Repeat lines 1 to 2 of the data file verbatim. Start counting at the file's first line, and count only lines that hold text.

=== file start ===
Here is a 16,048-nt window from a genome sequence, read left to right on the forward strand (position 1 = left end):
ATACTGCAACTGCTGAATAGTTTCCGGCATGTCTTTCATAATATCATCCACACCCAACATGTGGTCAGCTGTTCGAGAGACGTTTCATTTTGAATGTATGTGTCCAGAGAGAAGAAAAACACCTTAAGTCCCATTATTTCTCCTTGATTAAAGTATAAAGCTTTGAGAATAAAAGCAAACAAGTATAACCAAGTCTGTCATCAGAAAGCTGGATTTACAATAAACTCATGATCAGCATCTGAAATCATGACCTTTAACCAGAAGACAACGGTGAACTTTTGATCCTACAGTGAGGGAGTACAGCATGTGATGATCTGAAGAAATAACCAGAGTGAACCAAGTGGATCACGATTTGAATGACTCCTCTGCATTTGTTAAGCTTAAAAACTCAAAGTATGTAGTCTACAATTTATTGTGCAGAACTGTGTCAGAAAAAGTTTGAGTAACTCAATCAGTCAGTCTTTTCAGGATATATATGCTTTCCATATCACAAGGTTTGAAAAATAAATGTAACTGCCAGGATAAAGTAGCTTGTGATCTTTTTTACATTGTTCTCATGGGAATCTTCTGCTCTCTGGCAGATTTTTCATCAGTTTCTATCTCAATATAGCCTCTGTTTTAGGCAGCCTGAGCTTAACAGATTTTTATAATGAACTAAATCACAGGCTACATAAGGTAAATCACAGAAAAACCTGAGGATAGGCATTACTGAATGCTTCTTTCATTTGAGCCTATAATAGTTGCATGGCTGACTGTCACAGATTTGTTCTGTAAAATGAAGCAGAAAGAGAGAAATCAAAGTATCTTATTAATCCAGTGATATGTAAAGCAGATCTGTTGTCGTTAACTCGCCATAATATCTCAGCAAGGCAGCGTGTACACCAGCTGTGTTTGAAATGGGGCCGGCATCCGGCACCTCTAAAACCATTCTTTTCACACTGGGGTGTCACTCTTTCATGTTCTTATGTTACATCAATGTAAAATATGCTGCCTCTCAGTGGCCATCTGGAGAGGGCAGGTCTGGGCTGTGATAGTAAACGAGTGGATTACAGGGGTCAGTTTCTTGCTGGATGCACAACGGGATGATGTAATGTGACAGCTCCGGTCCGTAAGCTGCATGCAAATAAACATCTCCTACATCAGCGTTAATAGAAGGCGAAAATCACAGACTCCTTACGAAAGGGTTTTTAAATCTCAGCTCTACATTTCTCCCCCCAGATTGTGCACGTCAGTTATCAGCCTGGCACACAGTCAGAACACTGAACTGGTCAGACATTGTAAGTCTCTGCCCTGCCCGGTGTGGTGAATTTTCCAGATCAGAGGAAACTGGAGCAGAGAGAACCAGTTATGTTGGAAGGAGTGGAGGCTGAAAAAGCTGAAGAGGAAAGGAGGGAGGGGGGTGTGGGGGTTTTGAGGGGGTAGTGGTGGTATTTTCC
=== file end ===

Here is a 16,048-nt window from a genome sequence, read left to right on the forward strand (position 1 = left end):
ATACTGCAACTGCTGAATAGTTTCCGGCATGTCTTTCATAATATCATCCACACCCAACATGTGGTCAGCTGTTCGAGAGACGTTTCATTTTGAATGTATGTGTCCAGAGAGAAGAAAAACACCTTAAGTCCCATTATTTCTCCTTGATTAAAGTATAAAGCTTTGAGAATAAAAGCAAACAAGTATAACCAAGTCTGTCATCAGAAAGCTGGATTTACAATAAACTCATGATCAGCATCTGAAATCATGACCTTTAACCAGAAGACAACGGTGAACTTTTGATCCTACAGTGAGGGAGTACAGCATGTGATGATCTGAAGAAATAACCAGAGTGAACCAAGTGGATCACGATTTGAATGACTCCTCTGCATTTGTTAAGCTTAAAAACTCAAAGTATGTAGTCTACAATTTATTGTGCAGAACTGTGTCAGAAAAAGTTTGAGTAACTCAATCAGTCAGTCTTTTCAGGATATATATGCTTTCCATATCACAAGGTTTGAAAAATAAATGTAACTGCCAGGATAAAGTAGCTTGTGATCTTTTTTACATTGTTCTCATGGGAATCTTCTGCTCTCTGGCAGATTTTTCATCAGTTTCTATCTCAATATAGCCTCTGTTTTAGGCAGCCTGAGCTTAACAGATTTTTATAATGAACTAAATCACAGGCTACATAAGGTAAATCACAGAAAAACCTGAGGATAGGCATTACTGAATGCTTCTTTCATTTGAGCCTATAATAGTTGCATGGCTGACTGTCACAGATTTGTTCTGTAAAATGAAGCAGAAAGAGAGAAATCAAAGTATCTTATTAATCCAGTGATATGTAAAGCAGATCTGTTGTCGTTAACTCGCCATAATATCTCAGCAAGGCAGCGTGTACACCAGCTGTGTTTGAAATGGGGCCGGCATCCGGCACCTCTAAAACCATTCTTTTCACACTGGGGTGTCACTCTTTCATGTTCTTATGTTACATCAATGTAAAATATGCTGCCTCTCAGTGGCCATCTGGAGAGGGCAGGTCTGGGCTGTGATAGTAAACGAGTGGATTACAGGGGTCAGTTTCTTGCTGGATGCACAACGGGATGATGTAATGTGACAGCTCCGGTCCGTAAGCTGCATGCAAATAAACATCTCCTACATCAGCGTTAATAGAAGGCGAAAATCACAGACTCCTTACGAAAGGGTTTTTAAATCTCAGCTCTACATTTCTCCCCCCAGATTGTGCACGTCAGTTATCAGCCTGGCACACAGTCAGAACACTGAACTGGTCAGACATTGTAAGTCTCTGCCCTGCCCGGTGTGGTGAATTTTCCAGATCAGAGGAAACTGGAGCAGAGAGAACCAGTTATGTTGGAAGGAGTGGAGGCTGAAAAAGCTGAAGAGGAAAGGAGGGAGGGGGGTGTGGGGGTTTTGAGGGGGTAGTGGTGGTATTTTCC